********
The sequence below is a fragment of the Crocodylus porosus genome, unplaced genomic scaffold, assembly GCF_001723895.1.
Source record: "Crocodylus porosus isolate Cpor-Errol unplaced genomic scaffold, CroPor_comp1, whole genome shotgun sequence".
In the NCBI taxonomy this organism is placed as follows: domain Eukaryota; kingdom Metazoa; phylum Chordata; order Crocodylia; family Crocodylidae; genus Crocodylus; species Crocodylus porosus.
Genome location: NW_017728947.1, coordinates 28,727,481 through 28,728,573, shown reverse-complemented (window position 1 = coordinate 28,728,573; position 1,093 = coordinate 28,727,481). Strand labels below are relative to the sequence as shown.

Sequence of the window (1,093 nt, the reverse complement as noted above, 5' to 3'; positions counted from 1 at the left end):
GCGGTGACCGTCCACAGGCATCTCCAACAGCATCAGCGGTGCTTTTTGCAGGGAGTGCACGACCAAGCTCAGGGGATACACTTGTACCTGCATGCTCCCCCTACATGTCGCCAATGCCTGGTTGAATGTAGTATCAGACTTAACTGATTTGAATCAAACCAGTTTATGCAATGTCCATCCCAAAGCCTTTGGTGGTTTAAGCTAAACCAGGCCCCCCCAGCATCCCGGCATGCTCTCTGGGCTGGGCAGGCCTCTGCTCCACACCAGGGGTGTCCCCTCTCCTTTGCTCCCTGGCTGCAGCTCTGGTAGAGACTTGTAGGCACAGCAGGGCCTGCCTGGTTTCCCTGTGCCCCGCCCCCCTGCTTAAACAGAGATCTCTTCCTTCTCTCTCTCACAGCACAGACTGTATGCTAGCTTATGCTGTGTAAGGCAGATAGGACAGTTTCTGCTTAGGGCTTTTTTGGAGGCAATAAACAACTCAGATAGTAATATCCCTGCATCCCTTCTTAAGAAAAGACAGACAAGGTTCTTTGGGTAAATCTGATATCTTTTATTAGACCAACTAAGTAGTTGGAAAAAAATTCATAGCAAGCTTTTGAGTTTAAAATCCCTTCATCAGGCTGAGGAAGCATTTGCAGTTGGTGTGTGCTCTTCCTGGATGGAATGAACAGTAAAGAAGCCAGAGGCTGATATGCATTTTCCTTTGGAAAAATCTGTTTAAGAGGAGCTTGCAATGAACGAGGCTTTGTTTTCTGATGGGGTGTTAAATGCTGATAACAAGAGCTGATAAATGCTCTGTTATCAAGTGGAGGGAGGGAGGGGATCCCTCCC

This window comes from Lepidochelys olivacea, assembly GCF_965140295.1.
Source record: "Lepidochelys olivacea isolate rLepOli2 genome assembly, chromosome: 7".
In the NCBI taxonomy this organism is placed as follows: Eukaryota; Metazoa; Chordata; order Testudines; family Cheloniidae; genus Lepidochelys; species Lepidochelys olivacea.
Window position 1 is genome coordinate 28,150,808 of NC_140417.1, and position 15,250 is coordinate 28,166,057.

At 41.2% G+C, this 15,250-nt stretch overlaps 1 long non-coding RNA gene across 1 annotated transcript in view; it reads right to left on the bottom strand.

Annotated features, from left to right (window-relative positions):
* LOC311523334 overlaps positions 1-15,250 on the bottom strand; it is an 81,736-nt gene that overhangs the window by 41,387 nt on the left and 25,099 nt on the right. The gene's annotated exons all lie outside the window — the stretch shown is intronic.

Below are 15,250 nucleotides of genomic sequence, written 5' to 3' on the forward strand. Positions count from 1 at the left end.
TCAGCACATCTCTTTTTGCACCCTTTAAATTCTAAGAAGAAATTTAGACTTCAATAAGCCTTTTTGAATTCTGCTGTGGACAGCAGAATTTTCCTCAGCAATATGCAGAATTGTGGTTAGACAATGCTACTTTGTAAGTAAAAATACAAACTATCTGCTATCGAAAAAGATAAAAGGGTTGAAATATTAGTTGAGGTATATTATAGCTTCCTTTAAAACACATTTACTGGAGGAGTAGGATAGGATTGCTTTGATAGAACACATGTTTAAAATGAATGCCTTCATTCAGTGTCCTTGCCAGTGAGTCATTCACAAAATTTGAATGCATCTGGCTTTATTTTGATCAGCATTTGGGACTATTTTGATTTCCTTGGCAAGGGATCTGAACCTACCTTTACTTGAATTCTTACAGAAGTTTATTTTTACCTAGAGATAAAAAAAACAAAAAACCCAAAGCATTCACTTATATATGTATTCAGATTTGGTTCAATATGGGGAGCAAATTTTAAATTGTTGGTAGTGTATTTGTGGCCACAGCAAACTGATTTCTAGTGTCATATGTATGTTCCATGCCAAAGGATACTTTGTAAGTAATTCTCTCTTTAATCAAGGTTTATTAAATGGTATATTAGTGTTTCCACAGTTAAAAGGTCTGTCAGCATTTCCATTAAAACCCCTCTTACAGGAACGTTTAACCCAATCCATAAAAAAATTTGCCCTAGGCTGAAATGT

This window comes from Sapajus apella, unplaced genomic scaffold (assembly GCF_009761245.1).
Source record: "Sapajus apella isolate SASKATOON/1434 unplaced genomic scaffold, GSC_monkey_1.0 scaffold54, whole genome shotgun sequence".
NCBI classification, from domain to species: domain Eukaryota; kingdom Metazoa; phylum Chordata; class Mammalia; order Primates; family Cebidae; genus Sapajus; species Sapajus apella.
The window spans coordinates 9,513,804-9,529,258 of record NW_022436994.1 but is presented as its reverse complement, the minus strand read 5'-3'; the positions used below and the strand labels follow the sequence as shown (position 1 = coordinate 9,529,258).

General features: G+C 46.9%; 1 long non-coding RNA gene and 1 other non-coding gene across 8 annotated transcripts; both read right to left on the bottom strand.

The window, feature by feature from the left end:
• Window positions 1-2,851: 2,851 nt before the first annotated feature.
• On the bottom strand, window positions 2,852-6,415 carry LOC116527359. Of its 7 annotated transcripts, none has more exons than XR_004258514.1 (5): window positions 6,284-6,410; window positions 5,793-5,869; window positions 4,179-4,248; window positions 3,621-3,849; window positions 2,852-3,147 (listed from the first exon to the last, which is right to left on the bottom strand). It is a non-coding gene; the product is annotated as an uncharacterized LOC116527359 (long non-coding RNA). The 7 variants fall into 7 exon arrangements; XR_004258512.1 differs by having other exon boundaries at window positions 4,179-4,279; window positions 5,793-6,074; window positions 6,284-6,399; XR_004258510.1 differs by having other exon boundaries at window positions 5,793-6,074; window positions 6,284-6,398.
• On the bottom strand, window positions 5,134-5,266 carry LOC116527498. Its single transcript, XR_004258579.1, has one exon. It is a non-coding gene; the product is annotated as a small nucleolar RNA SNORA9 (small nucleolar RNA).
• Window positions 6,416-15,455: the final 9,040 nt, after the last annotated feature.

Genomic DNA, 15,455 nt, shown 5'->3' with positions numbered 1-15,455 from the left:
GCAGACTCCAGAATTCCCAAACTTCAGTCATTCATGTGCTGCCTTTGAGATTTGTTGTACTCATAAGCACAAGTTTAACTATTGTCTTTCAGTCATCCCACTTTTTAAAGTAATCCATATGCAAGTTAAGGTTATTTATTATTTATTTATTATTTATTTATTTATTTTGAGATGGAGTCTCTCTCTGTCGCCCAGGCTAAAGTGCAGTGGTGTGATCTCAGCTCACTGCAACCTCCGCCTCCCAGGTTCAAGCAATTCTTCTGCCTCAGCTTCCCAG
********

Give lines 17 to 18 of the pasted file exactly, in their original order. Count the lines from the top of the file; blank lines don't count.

Source record: "Sapajus apella isolate SASKATOON/1434 unplaced genomic scaffold, GSC_monkey_1.0 scaffold54, whole genome shotgun sequence".
NCBI classification, from domain to species: domain Eukaryota; kingdom Metazoa; phylum Chordata; class Mammalia; order Primates; family Cebidae; genus Sapajus; species Sapajus apella.